, Volume 405, Issue 12, pp 4017-4026
Date: 27 Feb 2013

Superior performance of liposomes over enzymatic amplification in a high-throughput assay for myoglobin in human serum

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Myoglobin is one of several cardiac markers which become elevated in the blood following an acute myocardial infarction and can aid in the diagnosis of a heart attack. Here, a sandwich immunoassay for myoglobin was developed, including a thorough optimization of fluorescent dye-encapsulating liposomes versus enzymatic amplification (alkaline phosphatase and horseradish peroxidase) at each step. The optimized microtiter plate-based assay was capable of detecting as low as 11.3 pg/mL myoglobin and was successfully applied for the quantification of myoglobin in human serum. In comparison to enzymatic approaches, the liposomes demonstrated lower limits of detection, significantly reduced limits of quantification, improved signal discrimination through substantial signal enhancement, and reduced assay time. Liposomes were stable and functional at ambient temperatures for over 400 days. Finally, ease of use was greater due to lack of reliance on additional reagents, non-time-based signal enhancement, and excellent photostability. Optimal conditions identified for enzymatic approaches can also be used for liposome amplification, which makes substitution of these liposomes into existing assays straightforward. Thus, the extensive studies carried out here suggest that liposomes may be incorporated into formats currently utilizing enzymatic enhanced fluorescence with a potential for increased performance on various levels.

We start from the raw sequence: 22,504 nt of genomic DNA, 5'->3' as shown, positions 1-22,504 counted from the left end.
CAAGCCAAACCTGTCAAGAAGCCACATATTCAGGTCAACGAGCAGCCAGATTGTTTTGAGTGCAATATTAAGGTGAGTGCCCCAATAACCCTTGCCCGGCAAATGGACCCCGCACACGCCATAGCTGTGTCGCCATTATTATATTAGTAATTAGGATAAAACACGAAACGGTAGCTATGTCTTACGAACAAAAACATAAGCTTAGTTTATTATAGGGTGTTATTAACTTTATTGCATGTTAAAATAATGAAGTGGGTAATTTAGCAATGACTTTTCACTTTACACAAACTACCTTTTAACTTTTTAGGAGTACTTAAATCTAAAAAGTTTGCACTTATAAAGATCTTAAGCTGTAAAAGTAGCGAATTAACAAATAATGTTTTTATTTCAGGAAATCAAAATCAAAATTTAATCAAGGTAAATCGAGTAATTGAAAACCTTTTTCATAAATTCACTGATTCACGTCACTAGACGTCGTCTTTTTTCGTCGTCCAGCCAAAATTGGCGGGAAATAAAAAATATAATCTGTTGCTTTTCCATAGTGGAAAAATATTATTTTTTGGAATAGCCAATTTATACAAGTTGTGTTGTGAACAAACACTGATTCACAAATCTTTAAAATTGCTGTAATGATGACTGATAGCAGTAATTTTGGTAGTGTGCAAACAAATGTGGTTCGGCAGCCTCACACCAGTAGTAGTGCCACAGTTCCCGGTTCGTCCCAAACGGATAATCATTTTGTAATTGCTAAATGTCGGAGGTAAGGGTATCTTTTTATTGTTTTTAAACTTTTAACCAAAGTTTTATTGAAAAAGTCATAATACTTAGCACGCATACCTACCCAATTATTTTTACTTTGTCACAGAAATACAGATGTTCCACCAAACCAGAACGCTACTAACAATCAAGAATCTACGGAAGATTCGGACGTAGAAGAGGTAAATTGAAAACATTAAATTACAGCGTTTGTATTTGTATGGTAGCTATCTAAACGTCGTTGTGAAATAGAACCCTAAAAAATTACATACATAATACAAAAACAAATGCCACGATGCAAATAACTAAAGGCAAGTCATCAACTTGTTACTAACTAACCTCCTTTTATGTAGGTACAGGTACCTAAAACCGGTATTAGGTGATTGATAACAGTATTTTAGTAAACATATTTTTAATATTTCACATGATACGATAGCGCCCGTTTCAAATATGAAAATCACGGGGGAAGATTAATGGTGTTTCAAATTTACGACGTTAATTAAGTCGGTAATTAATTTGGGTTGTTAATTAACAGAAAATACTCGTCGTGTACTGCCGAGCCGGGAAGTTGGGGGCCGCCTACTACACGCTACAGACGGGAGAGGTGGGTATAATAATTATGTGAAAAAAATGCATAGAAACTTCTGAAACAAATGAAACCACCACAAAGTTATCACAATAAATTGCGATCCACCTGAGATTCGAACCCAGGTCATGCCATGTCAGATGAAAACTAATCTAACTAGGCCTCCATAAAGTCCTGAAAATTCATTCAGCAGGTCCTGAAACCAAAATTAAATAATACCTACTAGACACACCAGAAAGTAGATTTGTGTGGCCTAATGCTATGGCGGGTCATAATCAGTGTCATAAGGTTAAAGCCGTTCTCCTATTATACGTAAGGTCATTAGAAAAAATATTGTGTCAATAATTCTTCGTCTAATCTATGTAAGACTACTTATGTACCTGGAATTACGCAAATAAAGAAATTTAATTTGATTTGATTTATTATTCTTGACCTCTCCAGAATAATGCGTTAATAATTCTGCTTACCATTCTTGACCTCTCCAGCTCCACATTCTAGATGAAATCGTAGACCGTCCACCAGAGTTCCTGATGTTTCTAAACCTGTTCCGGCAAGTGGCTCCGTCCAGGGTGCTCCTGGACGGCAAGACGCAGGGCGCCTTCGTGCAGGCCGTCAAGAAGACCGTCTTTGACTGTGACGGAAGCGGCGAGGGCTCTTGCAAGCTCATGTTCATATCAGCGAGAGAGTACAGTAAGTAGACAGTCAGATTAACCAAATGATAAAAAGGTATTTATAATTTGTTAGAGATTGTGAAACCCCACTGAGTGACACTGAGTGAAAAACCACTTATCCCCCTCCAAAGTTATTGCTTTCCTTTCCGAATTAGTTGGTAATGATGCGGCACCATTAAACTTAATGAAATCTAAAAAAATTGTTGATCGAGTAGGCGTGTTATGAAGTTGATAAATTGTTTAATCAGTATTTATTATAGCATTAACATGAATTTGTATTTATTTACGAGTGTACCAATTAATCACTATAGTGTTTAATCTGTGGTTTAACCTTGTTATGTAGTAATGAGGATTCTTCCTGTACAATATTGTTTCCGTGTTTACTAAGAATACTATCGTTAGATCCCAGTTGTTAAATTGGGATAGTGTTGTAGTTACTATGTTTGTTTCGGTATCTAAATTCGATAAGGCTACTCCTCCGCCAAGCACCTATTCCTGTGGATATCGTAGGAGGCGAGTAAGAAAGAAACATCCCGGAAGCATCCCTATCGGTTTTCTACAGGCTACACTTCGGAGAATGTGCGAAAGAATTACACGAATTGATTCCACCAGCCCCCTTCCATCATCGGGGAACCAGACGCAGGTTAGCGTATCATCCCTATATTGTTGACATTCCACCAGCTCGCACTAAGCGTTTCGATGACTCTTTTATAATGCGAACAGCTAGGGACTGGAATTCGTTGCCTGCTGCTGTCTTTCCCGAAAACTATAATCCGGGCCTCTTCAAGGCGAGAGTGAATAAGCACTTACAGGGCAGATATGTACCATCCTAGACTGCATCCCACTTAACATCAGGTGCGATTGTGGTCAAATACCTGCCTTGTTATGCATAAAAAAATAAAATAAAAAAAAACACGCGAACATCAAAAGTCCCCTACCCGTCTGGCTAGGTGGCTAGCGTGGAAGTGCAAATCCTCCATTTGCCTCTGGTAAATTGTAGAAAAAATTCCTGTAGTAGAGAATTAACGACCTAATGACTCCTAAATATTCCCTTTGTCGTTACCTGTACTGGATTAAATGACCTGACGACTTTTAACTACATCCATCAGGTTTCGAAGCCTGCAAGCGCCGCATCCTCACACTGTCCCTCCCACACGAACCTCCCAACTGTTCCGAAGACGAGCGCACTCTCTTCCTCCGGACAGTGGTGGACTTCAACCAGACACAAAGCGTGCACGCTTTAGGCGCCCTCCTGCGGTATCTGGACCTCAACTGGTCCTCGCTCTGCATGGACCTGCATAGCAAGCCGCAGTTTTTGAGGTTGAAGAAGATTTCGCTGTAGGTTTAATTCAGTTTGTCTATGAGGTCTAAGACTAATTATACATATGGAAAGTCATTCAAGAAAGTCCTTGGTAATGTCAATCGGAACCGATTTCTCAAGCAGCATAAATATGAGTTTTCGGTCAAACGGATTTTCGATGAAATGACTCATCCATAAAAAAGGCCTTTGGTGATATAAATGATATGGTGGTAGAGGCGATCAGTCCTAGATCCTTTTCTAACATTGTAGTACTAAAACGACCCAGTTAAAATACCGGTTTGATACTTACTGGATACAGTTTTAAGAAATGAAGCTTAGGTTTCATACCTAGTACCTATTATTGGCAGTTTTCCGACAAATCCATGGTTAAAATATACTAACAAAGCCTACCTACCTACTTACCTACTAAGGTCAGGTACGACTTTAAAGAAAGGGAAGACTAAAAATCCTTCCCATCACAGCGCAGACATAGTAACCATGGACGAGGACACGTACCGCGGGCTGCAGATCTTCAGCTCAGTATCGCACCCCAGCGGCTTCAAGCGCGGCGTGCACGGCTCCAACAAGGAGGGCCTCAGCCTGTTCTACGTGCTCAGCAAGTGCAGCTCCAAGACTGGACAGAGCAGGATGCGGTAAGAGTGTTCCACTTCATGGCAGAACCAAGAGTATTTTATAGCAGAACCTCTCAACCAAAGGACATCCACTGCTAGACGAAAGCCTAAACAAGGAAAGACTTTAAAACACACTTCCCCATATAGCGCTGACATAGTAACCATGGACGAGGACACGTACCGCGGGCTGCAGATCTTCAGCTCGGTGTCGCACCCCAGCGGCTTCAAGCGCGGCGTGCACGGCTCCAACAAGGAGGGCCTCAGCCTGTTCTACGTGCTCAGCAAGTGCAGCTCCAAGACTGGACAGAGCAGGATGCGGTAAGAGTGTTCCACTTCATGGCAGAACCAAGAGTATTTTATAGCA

Sandwich immunoassay for the cardiac marker myoglobin. Excellent performance of fluorescent dye-encapsulating liposomes for signal enhancement versus enzymes using commercially available fluorescent substrates was demonstrated.